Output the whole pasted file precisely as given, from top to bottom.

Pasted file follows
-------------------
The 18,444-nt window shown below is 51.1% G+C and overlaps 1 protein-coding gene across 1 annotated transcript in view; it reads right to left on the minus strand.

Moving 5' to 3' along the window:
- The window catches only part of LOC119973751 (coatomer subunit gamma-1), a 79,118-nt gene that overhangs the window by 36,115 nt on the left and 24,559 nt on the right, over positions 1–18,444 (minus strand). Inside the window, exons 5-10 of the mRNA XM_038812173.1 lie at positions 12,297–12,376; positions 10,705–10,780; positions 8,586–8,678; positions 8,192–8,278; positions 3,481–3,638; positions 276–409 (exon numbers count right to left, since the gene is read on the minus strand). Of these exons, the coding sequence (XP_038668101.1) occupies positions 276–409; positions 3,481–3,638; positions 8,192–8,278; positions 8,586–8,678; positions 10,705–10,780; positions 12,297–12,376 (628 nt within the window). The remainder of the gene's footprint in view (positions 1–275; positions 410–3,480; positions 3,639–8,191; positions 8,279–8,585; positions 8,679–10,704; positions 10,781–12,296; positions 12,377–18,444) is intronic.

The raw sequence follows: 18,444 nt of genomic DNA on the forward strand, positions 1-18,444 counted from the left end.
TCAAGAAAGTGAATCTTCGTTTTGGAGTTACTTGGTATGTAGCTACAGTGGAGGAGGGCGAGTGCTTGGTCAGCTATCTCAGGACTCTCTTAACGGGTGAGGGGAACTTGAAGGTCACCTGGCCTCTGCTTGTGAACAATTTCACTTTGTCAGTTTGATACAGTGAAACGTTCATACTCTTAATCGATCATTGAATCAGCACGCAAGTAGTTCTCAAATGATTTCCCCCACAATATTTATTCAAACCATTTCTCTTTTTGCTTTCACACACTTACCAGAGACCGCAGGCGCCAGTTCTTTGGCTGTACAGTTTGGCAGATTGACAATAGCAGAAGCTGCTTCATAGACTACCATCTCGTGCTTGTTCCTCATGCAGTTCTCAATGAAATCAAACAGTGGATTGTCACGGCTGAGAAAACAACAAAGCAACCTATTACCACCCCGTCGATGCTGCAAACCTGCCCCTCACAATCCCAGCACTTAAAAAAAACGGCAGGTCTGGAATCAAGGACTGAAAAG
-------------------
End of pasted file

The 18,444-nt window shown below is 51.1% G+C and overlaps 1 protein-coding gene across 1 annotated transcript in view; it reads right to left on the minus strand.

Moving 5' to 3' along the window:
- The window catches only part of LOC119973751 (coatomer subunit gamma-1), a 79,118-nt gene that overhangs the window by 36,115 nt on the left and 24,559 nt on the right, over positions 1–18,444 (minus strand). Inside the window, exons 5-10 of the mRNA XM_038812173.1 lie at positions 12,297–12,376; positions 10,705–10,780; positions 8,586–8,678; positions 8,192–8,278; positions 3,481–3,638; positions 276–409 (exon numbers count right to left, since the gene is read on the minus strand). Of these exons, the coding sequence (XP_038668101.1) occupies positions 276–409; positions 3,481–3,638; positions 8,192–8,278; positions 8,586–8,678; positions 10,705–10,780; positions 12,297–12,376 (628 nt within the window). The remainder of the gene's footprint in view (positions 1–275; positions 410–3,480; positions 3,639–8,191; positions 8,279–8,585; positions 8,679–10,704; positions 10,781–12,296; positions 12,377–18,444) is intronic.

The raw sequence follows: 18,444 nt of genomic DNA on the forward strand, positions 1-18,444 counted from the left end.
TCAAGAAAGTGAATCTTCGTTTTGGAGTTACTTGGTATGTAGCTACAGTGGAGGAGGGCGAGTGCTTGGTCAGCTATCTCAGGACTCTCTTAACGGGTGAGGGGAACTTGAAGGTCACCTGGCCTCTGCTTGTGAACAATTTCACTTTGTCAGTTTGATACAGTGAAACGTTCATACTCTTAATCGATCATTGAATCAGCACGCAAGTAGTTCTCAAATGATTTCCCCCACAATATTTATTCAAACCATTTCTCTTTTTGCTTTCACACACTTACCAGAGACCGCAGGCGCCAGTTCTTTGGCTGTACAGTTTGGCAGATTGACAATAGCAGAAGCTGCTTCATAGACTACCATCTCGTGCTTGTTCCTCATGCAGTTCTCAATGAAATCAAACAGTGGATTGTCACGGCTGAGAAAACAACAAAGCAACCTATTACCACCCCGTCGATGCTGCAAACCTGCCCCTCACAATCCCAGCACTTAAAAAAAACGGCAGGTCTGGAATCAAGGACTGAAAAG